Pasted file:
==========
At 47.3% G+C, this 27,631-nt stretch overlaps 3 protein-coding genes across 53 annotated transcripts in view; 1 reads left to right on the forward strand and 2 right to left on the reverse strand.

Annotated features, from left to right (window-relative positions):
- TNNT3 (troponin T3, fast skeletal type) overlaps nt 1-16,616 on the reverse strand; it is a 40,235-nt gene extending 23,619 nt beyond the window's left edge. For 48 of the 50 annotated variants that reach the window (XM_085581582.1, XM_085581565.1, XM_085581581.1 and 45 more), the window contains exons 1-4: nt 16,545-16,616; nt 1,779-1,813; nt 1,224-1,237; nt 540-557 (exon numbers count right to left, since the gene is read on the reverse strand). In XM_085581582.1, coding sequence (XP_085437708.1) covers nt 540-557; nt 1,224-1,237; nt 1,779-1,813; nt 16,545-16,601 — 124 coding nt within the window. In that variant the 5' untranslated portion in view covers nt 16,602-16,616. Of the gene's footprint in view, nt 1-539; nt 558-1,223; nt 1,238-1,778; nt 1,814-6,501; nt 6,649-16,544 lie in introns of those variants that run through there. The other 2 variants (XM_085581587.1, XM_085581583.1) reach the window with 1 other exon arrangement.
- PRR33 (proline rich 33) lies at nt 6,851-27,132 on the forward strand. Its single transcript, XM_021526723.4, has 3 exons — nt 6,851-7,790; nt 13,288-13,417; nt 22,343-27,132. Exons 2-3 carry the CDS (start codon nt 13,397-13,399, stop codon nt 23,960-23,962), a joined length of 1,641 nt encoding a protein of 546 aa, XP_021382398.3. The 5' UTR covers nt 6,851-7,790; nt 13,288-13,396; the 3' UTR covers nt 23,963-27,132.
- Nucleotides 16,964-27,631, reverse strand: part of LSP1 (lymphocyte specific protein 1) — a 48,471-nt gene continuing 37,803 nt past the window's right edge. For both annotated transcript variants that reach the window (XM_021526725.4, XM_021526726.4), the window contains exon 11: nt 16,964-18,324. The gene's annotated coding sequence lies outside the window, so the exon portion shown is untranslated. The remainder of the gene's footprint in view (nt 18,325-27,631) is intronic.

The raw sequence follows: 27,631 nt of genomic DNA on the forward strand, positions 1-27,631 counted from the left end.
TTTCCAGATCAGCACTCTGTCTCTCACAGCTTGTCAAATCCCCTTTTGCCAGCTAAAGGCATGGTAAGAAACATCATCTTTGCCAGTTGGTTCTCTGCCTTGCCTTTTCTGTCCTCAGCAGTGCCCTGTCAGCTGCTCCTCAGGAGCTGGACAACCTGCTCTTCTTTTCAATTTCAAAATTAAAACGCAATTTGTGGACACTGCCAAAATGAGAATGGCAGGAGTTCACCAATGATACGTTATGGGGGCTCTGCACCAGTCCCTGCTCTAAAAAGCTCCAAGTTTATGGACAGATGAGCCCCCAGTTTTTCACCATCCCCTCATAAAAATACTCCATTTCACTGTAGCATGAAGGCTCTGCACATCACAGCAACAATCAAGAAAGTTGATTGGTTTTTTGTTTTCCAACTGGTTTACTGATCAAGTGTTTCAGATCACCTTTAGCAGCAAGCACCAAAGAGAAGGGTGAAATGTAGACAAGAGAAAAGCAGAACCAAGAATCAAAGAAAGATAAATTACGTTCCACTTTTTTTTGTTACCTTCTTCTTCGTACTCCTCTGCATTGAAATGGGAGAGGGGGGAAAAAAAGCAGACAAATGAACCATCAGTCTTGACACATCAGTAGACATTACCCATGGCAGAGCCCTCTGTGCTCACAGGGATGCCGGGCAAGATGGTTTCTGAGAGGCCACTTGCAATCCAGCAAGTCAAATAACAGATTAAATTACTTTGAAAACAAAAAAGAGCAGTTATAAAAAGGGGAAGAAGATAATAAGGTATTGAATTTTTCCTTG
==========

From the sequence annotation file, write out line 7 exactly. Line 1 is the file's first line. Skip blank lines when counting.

TTTCCAGATCAGCACTCTGTCTCTCACAGCTTGTCAAATCCCCTTTTGCCAGCTAAAGGCATGGTAAGAAACATCATCTTTGCCAGTTGGTTCTCTGCCTTGCCTTTTCTGTCCTCAGCAGTGCCCTGTCAGCTGCTCCTCAGGAGCTGGACAACCTGCTCTTCTTTTCAATTTCAAAATTAAAACGCAATTTGTGGACACTGCCAAAATGAGAATGGCAGGAGTTCACCAATGATACGTTATGGGGGCTCTGCACCAGTCCCTGCTCTAAAAAGCTCCAAGTTTATGGACAGATGAGCCCCCAGTTTTTCACCATCCCCTCATAAAAATACTCCATTTCACTGTAGCATGAAGGCTCTGCACATCACAGCAACAATCAAGAAAGTTGATTGGTTTTTTGTTTTCCAACTGGTTTACTGATCAAGTGTTTCAGATCACCTTTAGCAGCAAGCACCAAAGAGAAGGGTGAAATGTAGACAAGAGAAAAGCAGAACCAAGAATCAAAGAAAGATAAATTACGTTCCACTTTTTTTTGTTACCTTCTTCTTCGTACTCCTCTGCATTGAAATGGGAGAGGGGGGAAAAAAAGCAGACAAATGAACCATCAGTCTTGACACATCAGTAGACATTACCCATGGCAGAGCCCTCTGTGCTCACAGGGATGCCGGGCAAGATGGTTTCTGAGAGGCCACTTGCAATCCAGCAAGTCAAATAACAGATTAAATTACTTTGAAAACAAAAAAGAGCAGTTATAAAAAGGGGAAGAAGATAATAAGGTATTGAATTTTTCCTTG